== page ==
A Winter Escape to the Valley of the Two Lakes in Wicklow


In Wicklow, Glendalough’s stunning beauty makes for a great day trip from Dublin

By Maeve Tynan

Stuck in Dublin in wintertime? It takes only a short bus ride to reach one of the country’s most scenic areas for day tour of nearby Glendalough.

On a recent weekend, I climb aboard a bus to make my brief escape from the city. As the bus picks up pace, the perpetual lines of traffic covering Dublin are left in the dust. The hour and a half trip down is quite scenic. As we round the gap of Wicklow, it ‘s clear why so many movie makers choose this area to film their stories in. Braveheart, Reign of Fire, Michael Collins and many others feature this beautiful area.

The landscape shifts constantly from areas of bare granite to lush countryside, and then to thickly forested mountain sides. It’s a high level of ecological diversity, packed into a small area. Wicklow is, in fact, the most mountainous county in Ireland. It’s wildness may be the reason why it was the last county to be renamed by English colonists.

Hopping off the bus in Glendalough, the first thing that strikes me is the clearness of the air. Ah, oxygen as it was intended to be! I vow immediately to get out of Dublin more often. After a brief stint in the Visitor Center and a short audio-visual show, we’re on our way. Our tour guide is friendly and informed, and as we’re in the off-peak season, has plenty of time to answer questions.

A short walk leads us to the monastary in the city center. This settlement was founded by St. Kevin sometime in the 6th century, and has been a magnet for pilgrims and visitors ever since. The monastery and its environs flourished and expanded until the 16th century, when much of it was destroyed. Though present remains tell only some of the story, the settlement is still impressive. A small footbridge brings us into the old city, where we find ancient churches, a cathedral and a graveyard full of decorated crosses. We’re invited to hug a large free-standing Celtic cross. Apparently, if your fingertips on both hands can touch, you will have good luck. Given the shroud of mist threatening to engulf us, I decide my luck might be better served not hugging a soggy, old cross!

round towerThen, there it is. The famous Glendalough Round Tower. Its remarkable to look at, and still in perfect condition despite being almost 1,000 years old. The image of this stone tower rising 34m high against a backdrop of rolling hills and lush valleys is still one of my favorite pictures of Ireland. Budding photographers will kick themselves if they miss the opportunity to capture this sight.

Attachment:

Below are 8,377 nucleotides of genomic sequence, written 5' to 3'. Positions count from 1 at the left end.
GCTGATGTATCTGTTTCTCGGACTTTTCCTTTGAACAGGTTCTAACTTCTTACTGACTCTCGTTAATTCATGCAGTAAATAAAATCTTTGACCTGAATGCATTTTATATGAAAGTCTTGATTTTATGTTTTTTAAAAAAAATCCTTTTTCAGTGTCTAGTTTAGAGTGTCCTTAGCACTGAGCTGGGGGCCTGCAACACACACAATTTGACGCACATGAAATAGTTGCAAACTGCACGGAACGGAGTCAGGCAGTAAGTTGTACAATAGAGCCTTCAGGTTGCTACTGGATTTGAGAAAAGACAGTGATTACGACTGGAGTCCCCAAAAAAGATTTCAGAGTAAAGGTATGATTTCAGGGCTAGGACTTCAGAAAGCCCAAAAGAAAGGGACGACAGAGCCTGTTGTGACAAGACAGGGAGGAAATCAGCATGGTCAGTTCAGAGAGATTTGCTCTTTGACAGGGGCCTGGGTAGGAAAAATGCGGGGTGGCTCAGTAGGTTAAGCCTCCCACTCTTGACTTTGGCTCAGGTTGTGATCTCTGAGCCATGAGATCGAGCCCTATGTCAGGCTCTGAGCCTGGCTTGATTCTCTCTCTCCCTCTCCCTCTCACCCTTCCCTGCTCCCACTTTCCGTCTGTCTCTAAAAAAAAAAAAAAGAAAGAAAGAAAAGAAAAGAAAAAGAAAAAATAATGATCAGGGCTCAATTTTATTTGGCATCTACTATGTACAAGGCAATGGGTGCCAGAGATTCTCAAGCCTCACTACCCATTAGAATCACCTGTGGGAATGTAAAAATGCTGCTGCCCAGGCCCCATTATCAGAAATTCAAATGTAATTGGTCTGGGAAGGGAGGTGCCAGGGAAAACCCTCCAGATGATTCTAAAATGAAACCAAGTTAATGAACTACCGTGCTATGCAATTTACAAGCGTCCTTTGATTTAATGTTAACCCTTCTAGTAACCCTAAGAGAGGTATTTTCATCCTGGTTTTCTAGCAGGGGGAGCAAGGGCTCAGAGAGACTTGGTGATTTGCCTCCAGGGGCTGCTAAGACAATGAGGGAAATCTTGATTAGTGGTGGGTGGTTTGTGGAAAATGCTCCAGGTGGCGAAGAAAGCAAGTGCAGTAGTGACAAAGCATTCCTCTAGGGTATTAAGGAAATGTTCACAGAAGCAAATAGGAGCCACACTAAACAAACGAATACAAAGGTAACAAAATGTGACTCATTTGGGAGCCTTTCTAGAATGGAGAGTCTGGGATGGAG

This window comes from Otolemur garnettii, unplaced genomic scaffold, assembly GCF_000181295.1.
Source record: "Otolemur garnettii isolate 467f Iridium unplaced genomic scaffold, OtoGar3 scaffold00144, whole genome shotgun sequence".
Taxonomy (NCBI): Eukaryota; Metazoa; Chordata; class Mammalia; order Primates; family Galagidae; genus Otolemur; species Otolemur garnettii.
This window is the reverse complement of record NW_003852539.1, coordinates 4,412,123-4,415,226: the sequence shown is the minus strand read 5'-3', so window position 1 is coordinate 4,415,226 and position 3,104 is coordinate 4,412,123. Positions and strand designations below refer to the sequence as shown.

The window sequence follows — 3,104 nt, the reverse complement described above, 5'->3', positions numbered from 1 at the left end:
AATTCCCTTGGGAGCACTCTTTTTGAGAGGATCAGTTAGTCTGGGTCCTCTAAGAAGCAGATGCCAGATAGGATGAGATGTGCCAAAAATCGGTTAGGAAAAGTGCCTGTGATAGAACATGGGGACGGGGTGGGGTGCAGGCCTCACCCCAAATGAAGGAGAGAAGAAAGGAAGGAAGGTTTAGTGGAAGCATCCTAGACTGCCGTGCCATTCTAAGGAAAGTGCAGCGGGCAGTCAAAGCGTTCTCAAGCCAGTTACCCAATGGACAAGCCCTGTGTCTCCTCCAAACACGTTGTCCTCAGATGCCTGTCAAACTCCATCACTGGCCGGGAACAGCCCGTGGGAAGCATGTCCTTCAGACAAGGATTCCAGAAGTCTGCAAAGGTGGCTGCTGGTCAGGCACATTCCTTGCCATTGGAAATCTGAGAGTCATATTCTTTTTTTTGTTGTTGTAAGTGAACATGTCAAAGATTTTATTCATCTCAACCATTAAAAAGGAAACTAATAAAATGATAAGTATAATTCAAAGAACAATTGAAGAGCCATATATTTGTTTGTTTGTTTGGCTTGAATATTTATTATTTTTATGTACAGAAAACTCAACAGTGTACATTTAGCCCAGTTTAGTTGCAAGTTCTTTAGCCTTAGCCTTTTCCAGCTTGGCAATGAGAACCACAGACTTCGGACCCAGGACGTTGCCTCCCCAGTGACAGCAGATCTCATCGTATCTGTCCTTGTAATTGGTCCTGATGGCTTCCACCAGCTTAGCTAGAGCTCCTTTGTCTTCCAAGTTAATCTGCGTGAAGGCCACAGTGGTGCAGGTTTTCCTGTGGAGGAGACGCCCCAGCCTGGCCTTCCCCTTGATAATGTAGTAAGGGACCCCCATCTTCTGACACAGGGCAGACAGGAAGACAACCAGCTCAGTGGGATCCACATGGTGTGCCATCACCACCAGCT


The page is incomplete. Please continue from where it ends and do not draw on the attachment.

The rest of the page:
Hanging Lakes
We move on to the “valley of the two lakes" (Glen da loch). We are entering what was once a glaciated valley and still contains hanging lakes on its mountainsides. The whole surrounding area is imbued with a misty serenity. It makes sense that St. Kevin, who denied the decadent ways of modern living, would choose this spot for his hermitage. The tour visits St. Kevin’s Bed, a cave where he lived overlooking the Upper Lake.

It’s now lunchtime, and we stop off in the Glendalough Hotel for a bite to eat. The hotel is pleasant enough, serving a standard carvery lunch. But you might want to wait for lunch in Avoca – the next stop just half an hour away. Avoca handweavers has a legendary restaurant with an inspiring selection of delectable dishes. Particularly recommended are the vast array soups and salads, all healthy and substantial enough to ward off any lingering winter bugs. I opted for a pumpkin soup followed by salmon pie, and was not disappointed. If you like what you get, you can pick up one of the Avoca cookbooks in the shop, along with any number of hand-woven clothes and other luxury goods. These items won’t come cheap, but they are original and of a very high quality.

Avoca is a quiet little town, now famous in Ireland for being home of the nauseating clerical television drama Ballykissangel. On the mainstreet can be seen a pub called Fitzgerald’s, an Irish Gift Shop, The Bridge Restaurant, The Church and the Post Office. That’s about all there is really! (for a prelimary tour on the internet, visit www.avoca.com). Fitzgerald’s pub is a lovely, welcoming place and in the tradition of Irish pubs, boasts it serves the best Guinness in the isle. I don’t know if it was the best pint I ever had, but it was pretty good.

It seemed unfortunate, at this point, that I could not stay on – it was time for our little tour to head back to Dublin. All in all, this short tour provides a great taste of a beautiful area. It’s a great trip to make in winter, when there are few tourists and you’ve been stuck inside for too long. Meals and refreshments are not included in the tour price, and you’re advised to wear comfortable footwear and raingear as there will be some walking involved.

TOURS: There are plenty of good tours running to Wicklow all year round at fairly reasonable rates ($30 - $40 USD) for day trips, which will save you the hassle of rent-a-car. Most tours cover the same ground, but Irish City Tours (www.irishcitytours.com 011 353 1 458 0054) and Day Tours Unplugged (www.daytoursunplugged.ie 011 353 1 8340941) are recommended.

Maeve Tynan is a writer living in Dublin